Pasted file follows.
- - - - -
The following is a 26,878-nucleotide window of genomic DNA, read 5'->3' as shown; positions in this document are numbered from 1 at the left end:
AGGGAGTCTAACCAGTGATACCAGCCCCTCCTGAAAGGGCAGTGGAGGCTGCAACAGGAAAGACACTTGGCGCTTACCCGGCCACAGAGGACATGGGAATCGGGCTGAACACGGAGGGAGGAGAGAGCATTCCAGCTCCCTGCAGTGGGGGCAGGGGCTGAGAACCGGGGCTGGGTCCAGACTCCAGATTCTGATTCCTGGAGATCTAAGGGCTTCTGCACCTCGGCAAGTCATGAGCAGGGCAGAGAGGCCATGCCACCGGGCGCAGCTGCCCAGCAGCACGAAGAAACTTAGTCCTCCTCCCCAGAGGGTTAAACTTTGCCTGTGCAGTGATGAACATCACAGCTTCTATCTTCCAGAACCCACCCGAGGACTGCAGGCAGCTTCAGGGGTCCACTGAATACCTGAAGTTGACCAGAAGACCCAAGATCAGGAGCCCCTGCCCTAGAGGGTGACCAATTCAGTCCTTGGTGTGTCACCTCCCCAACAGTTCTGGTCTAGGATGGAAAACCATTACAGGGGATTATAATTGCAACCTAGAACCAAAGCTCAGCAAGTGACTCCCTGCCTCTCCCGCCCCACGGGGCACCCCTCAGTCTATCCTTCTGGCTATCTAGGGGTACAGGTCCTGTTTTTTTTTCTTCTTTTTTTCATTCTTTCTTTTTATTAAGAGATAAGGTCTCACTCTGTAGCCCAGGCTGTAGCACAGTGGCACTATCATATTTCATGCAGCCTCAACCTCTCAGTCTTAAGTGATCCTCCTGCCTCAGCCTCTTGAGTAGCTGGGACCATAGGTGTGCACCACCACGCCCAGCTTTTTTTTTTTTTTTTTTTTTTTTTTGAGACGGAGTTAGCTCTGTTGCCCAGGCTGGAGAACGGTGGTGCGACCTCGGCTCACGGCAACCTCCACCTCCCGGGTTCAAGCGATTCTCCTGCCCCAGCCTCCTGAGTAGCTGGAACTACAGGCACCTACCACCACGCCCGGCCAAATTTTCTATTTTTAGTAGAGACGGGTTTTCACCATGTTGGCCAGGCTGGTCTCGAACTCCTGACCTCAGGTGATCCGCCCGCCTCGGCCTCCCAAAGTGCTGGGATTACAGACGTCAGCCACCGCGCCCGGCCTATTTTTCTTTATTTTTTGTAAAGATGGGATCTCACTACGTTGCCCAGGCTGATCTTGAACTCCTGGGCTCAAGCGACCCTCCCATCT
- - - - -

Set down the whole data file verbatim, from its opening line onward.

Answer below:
The following is a 26,878-nucleotide window of genomic DNA, read 5'->3' as shown; positions in this document are numbered from 1 at the left end:
AGGGAGTCTAACCAGTGATACCAGCCCCTCCTGAAAGGGCAGTGGAGGCTGCAACAGGAAAGACACTTGGCGCTTACCCGGCCACAGAGGACATGGGAATCGGGCTGAACACGGAGGGAGGAGAGAGCATTCCAGCTCCCTGCAGTGGGGGCAGGGGCTGAGAACCGGGGCTGGGTCCAGACTCCAGATTCTGATTCCTGGAGATCTAAGGGCTTCTGCACCTCGGCAAGTCATGAGCAGGGCAGAGAGGCCATGCCACCGGGCGCAGCTGCCCAGCAGCACGAAGAAACTTAGTCCTCCTCCCCAGAGGGTTAAACTTTGCCTGTGCAGTGATGAACATCACAGCTTCTATCTTCCAGAACCCACCCGAGGACTGCAGGCAGCTTCAGGGGTCCACTGAATACCTGAAGTTGACCAGAAGACCCAAGATCAGGAGCCCCTGCCCTAGAGGGTGACCAATTCAGTCCTTGGTGTGTCACCTCCCCAACAGTTCTGGTCTAGGATGGAAAACCATTACAGGGGATTATAATTGCAACCTAGAACCAAAGCTCAGCAAGTGACTCCCTGCCTCTCCCGCCCCACGGGGCACCCCTCAGTCTATCCTTCTGGCTATCTAGGGGTACAGGTCCTGTTTTTTTTTCTTCTTTTTTTCATTCTTTCTTTTTATTAAGAGATAAGGTCTCACTCTGTAGCCCAGGCTGTAGCACAGTGGCACTATCATATTTCATGCAGCCTCAACCTCTCAGTCTTAAGTGATCCTCCTGCCTCAGCCTCTTGAGTAGCTGGGACCATAGGTGTGCACCACCACGCCCAGCTTTTTTTTTTTTTTTTTTTTTTTTTTGAGACGGAGTTAGCTCTGTTGCCCAGGCTGGAGAACGGTGGTGCGACCTCGGCTCACGGCAACCTCCACCTCCCGGGTTCAAGCGATTCTCCTGCCCCAGCCTCCTGAGTAGCTGGAACTACAGGCACCTACCACCACGCCCGGCCAAATTTTCTATTTTTAGTAGAGACGGGTTTTCACCATGTTGGCCAGGCTGGTCTCGAACTCCTGACCTCAGGTGATCCGCCCGCCTCGGCCTCCCAAAGTGCTGGGATTACAGACGTCAGCCACCGCGCCCGGCCTATTTTTCTTTATTTTTTGTAAAGATGGGATCTCACTACGTTGCCCAGGCTGATCTTGAACTCCTGGGCTCAAGCGACCCTCCCATCT